Study points to importance of clinical assessment
A study of lateral ankle ligament abnormalities in persons without symptoms indicates that clinical assessment of ankle instability remains critical to diagnosis, even with widespread use of magnetic resonance imaging (MRI).
The study, presented by Nelson Fong SooHoo, MD, at the 2011 American Orthopaedic Foot & Ankle Society Specialty Day, involved both asymptomatic patients and those with chronic lateral instability (CLI). It found that MRIs frequently show an abnormal-appearing lateral collateral ligament (LCL) complex in asymptomatic patients, many of whom do not recall history of an injury.
Lateral ankle sprains are the most common musculoskeletal injuries in athletes. Most result from inversion injuries and affect the LCL complex, a group of three ligaments (anterior talofibular, calcaneofibular, and posterior talofibular). The sequence of injury is predictable, moving from anterior to posterior. Conservative treatments are generally effective in enabling most patients to return to activity, but chronic instability may develop in a minority of patients.
In functional instability, the ankle gives way, leading to recurrent sprain; mechanical instability involves objective ligament incompetency. Both functional and mechanical instability may co-exist, and when conservative measures fail, lateral ligament reconstruction is indicated.
Abnormalities common in asymptomatic patients
Conventional MRI appearance of LCL complex abnormalities has been described as having high specificity (100 percent, or correctly identifying all instances of LCL complex abnormalities) but low sensitivity (50 percent, or correctly identifying only half of patients without LCL complex abnormalities). Dr. SooHoo noted that incidental LCL complex abnormalities are often encountered, raising questions about their significance in functionally stable ankles. This is particularly true if the patient has nonspecific ankle pain and an otherwise normal-appearing MRI scan or other pathology requiring repair, such as that involving the peroneal tendon or osteochondral injury.
In the study, Dr. SooHoo and colleagues use MRI to evaluate LCL complex abnormalities in an asymptomatic population. They compared the findings with those of patients with CLI who would subsequently undergo LCL reconstruction. They also evaluated the associated peroneal tendon pathology in both groups of patients.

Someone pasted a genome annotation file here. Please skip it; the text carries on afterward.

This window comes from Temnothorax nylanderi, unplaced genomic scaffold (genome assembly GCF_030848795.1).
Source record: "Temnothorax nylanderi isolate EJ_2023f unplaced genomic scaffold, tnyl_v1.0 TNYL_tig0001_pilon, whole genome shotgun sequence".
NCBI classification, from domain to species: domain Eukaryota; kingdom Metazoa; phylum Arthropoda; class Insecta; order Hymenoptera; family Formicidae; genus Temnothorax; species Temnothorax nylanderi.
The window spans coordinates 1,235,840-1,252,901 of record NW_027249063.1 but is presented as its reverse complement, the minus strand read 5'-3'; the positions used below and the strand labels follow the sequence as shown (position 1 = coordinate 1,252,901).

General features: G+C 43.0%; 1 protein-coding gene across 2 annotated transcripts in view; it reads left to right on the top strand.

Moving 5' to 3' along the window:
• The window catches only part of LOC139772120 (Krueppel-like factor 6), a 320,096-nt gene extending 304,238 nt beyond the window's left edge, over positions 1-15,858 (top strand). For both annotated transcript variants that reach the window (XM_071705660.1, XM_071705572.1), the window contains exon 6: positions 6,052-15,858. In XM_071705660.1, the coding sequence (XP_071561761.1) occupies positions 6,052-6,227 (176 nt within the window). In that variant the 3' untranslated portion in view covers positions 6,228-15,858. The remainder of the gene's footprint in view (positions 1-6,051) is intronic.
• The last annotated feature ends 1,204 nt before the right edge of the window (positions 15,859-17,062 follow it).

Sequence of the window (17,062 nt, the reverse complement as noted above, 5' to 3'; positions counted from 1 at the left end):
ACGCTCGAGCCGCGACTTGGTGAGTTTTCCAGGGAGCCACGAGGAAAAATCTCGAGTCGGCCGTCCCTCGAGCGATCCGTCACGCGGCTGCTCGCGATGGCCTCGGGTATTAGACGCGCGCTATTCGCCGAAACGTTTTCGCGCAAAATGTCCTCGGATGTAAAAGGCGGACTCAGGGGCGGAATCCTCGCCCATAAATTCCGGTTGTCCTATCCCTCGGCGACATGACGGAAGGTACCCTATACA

The study group consisted of 14 ankles in 11 asymptomatic volunteers and 5 ankles in 5 patients with CLI who subsequently underwent lateral ligament reconstruction. Musculoskeletal radiologists reviewed the MRI scans to identify ligament abnormalities such as thickening, thinning, morphologic irregularity, tearing, and absence, examined peroneal tendon injury, including tendinosis, tearing, subluxation or dislocation, and superior peroneal retinaculum tear.
Overall, 8 of the 14 asymptomatic ankles (57 percent) demonstrated some type of LCL complex abnormality on MRI and 9 (64 percent) had peroneal tendon abnormality. In the 5 symptomatic ankles, MRI identified 4 with LCL complex abnormality and 1 with peroneal tendon abnormality. The findings are summarized in Table 1.
Among the limitations of the study, Dr. SooHoo said, was the small number of volunteers and patients. “If you wanted to establish a more accurate prevalence, you would need additional participants across a broader age range,” he said. (The range in this study was 29 to 47 years; mean age, 35 years.)
Dr. SooHoo also noted the difficulty in distinguishing remote tears from normal variations on MRIs. Finally, optimal comparison of asymptomatic versus CLI ankles is precluded by several factors including differing MRI modalities (3T magnet vs. 1.5T magnet).
Although this was a small study, Dr. SooHoo noted that it “reinforces the importance of using clinical symptoms to correlate with findings of an abnormal LCL complex on conventional MR imaging.”
Dr. SooHoo’s coauthors for “MR Evaluation of Asymptomatic Lateral Ankle Ligament Instability and Comparitive Findings in Patients with Chronic Lateral Ankle Instability” are David Sandman, MD; Kambiz Motamedi, MD; Benjamin Levine, MD; C. J. Gottsegen, MD; and Seeger Leanne, MD.
Disclosure information: None of the authors reported any conflicts.
Terry Stanton is senior science writer for AAOS Now. He can be reached at firstname.lastname@example.org
- Lateral ankle sprains resulting from inversion injuries can affect the lateral collateral ligament (LCL) complex and lead to chronic instability.
- A review of MRI scans of a small number of patients with and without symptoms of ankle injury found LCL abnormalities in more than half (57 percent) of asymptomatic patients.
- Limitations include small study size, age range of patients, and differing MRI modalities.
- Correlating clinical symptoms to MRI findings is important in planning treatment.